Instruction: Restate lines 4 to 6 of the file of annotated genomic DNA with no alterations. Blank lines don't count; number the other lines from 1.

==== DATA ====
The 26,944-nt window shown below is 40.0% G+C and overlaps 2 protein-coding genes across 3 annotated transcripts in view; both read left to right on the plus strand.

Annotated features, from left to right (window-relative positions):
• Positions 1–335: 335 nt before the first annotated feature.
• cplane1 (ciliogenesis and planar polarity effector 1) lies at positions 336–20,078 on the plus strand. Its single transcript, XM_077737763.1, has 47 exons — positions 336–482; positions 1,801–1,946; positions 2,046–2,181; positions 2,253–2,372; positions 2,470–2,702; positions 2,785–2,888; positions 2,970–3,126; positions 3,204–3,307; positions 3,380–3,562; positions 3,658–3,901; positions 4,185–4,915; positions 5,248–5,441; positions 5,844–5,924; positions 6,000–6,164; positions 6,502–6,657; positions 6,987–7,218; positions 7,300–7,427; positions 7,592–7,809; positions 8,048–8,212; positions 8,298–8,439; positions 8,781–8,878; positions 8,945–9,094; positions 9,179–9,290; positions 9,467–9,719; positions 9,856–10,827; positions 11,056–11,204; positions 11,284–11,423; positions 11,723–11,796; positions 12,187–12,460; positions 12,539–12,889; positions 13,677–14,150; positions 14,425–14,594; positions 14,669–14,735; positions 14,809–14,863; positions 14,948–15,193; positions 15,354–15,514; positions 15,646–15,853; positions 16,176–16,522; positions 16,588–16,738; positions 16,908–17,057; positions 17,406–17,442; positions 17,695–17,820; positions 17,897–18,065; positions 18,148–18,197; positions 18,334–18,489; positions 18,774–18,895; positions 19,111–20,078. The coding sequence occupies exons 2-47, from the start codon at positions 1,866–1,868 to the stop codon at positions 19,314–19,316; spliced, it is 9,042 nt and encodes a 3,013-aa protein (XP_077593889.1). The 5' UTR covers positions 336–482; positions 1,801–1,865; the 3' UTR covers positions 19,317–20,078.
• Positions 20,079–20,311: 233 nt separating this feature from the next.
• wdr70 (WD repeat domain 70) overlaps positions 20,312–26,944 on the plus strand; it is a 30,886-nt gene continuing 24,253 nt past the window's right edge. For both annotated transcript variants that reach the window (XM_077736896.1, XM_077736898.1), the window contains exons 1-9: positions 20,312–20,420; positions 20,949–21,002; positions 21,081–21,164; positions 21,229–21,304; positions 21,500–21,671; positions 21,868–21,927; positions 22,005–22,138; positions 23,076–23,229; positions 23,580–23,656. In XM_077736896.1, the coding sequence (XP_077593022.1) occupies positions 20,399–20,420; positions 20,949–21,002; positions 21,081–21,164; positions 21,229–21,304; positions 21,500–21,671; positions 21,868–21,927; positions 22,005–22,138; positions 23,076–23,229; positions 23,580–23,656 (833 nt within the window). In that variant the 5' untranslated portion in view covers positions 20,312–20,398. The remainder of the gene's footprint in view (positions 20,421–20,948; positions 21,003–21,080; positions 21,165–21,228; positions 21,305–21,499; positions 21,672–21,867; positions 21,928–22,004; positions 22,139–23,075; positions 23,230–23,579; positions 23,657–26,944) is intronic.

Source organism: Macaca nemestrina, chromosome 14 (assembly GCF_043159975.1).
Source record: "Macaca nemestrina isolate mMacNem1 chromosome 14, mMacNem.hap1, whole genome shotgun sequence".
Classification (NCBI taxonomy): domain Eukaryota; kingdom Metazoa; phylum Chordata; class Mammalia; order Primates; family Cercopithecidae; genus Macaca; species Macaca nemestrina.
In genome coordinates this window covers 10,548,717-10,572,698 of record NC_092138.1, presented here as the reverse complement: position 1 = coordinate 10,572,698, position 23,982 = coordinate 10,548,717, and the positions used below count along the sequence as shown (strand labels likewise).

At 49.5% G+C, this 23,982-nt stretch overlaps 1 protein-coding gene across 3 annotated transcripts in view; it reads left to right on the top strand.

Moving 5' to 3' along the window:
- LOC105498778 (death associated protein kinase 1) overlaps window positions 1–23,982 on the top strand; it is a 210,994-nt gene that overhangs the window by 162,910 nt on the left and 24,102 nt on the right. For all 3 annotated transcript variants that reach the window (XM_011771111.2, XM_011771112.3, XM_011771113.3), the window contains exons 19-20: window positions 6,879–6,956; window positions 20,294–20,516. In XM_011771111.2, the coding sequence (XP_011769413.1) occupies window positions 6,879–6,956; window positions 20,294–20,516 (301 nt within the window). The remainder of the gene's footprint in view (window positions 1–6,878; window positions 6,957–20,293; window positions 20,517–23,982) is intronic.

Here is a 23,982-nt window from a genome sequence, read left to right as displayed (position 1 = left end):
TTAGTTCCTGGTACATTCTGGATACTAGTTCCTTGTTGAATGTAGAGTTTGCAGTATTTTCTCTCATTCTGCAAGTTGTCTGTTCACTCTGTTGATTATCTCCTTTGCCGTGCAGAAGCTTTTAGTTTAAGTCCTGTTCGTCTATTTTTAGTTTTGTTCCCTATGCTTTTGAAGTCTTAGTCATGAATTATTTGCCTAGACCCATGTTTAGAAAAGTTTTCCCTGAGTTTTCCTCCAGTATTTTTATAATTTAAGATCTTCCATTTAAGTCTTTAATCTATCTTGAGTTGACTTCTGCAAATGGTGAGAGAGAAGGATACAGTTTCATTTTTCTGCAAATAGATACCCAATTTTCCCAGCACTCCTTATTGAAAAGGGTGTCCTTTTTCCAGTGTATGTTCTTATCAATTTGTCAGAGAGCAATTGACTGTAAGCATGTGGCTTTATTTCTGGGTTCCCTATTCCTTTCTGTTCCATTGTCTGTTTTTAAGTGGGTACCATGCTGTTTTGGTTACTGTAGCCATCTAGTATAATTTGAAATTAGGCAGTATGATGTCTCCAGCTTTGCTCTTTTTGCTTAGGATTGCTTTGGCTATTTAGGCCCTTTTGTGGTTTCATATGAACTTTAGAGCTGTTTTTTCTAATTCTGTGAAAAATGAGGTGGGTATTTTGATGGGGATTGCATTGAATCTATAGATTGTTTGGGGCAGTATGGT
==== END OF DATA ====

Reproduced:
• cplane1 (ciliogenesis and planar polarity effector 1) lies at positions 336–20,078 on the plus strand. Its single transcript, XM_077737763.1, has 47 exons — positions 336–482; positions 1,801–1,946; positions 2,046–2,181; positions 2,253–2,372; positions 2,470–2,702; positions 2,785–2,888; positions 2,970–3,126; positions 3,204–3,307; positions 3,380–3,562; positions 3,658–3,901; positions 4,185–4,915; positions 5,248–5,441; positions 5,844–5,924; positions 6,000–6,164; positions 6,502–6,657; positions 6,987–7,218; positions 7,300–7,427; positions 7,592–7,809; positions 8,048–8,212; positions 8,298–8,439; positions 8,781–8,878; positions 8,945–9,094; positions 9,179–9,290; positions 9,467–9,719; positions 9,856–10,827; positions 11,056–11,204; positions 11,284–11,423; positions 11,723–11,796; positions 12,187–12,460; positions 12,539–12,889; positions 13,677–14,150; positions 14,425–14,594; positions 14,669–14,735; positions 14,809–14,863; positions 14,948–15,193; positions 15,354–15,514; positions 15,646–15,853; positions 16,176–16,522; positions 16,588–16,738; positions 16,908–17,057; positions 17,406–17,442; positions 17,695–17,820; positions 17,897–18,065; positions 18,148–18,197; positions 18,334–18,489; positions 18,774–18,895; positions 19,111–20,078. The coding sequence occupies exons 2-47, from the start codon at positions 1,866–1,868 to the stop codon at positions 19,314–19,316; spliced, it is 9,042 nt and encodes a 3,013-aa protein (XP_077593889.1). The 5' UTR covers positions 336–482; positions 1,801–1,865; the 3' UTR covers positions 19,317–20,078.
• Positions 20,079–20,311: 233 nt separating this feature from the next.
• wdr70 (WD repeat domain 70) overlaps positions 20,312–26,944 on the plus strand; it is a 30,886-nt gene continuing 24,253 nt past the window's right edge. For both annotated transcript variants that reach the window (XM_077736896.1, XM_077736898.1), the window contains exons 1-9: positions 20,312–20,420; positions 20,949–21,002; positions 21,081–21,164; positions 21,229–21,304; positions 21,500–21,671; positions 21,868–21,927; positions 22,005–22,138; positions 23,076–23,229; positions 23,580–23,656. In XM_077736896.1, the coding sequence (XP_077593022.1) occupies positions 20,399–20,420; positions 20,949–21,002; positions 21,081–21,164; positions 21,229–21,304; positions 21,500–21,671; positions 21,868–21,927; positions 22,005–22,138; positions 23,076–23,229; positions 23,580–23,656 (833 nt within the window). In that variant the 5' untranslated portion in view covers positions 20,312–20,398. The remainder of the gene's footprint in view (positions 20,421–20,948; positions 21,003–21,080; positions 21,165–21,228; positions 21,305–21,499; positions 21,672–21,867; positions 21,928–22,004; positions 22,139–23,075; positions 23,230–23,579; positions 23,657–26,944) is intronic.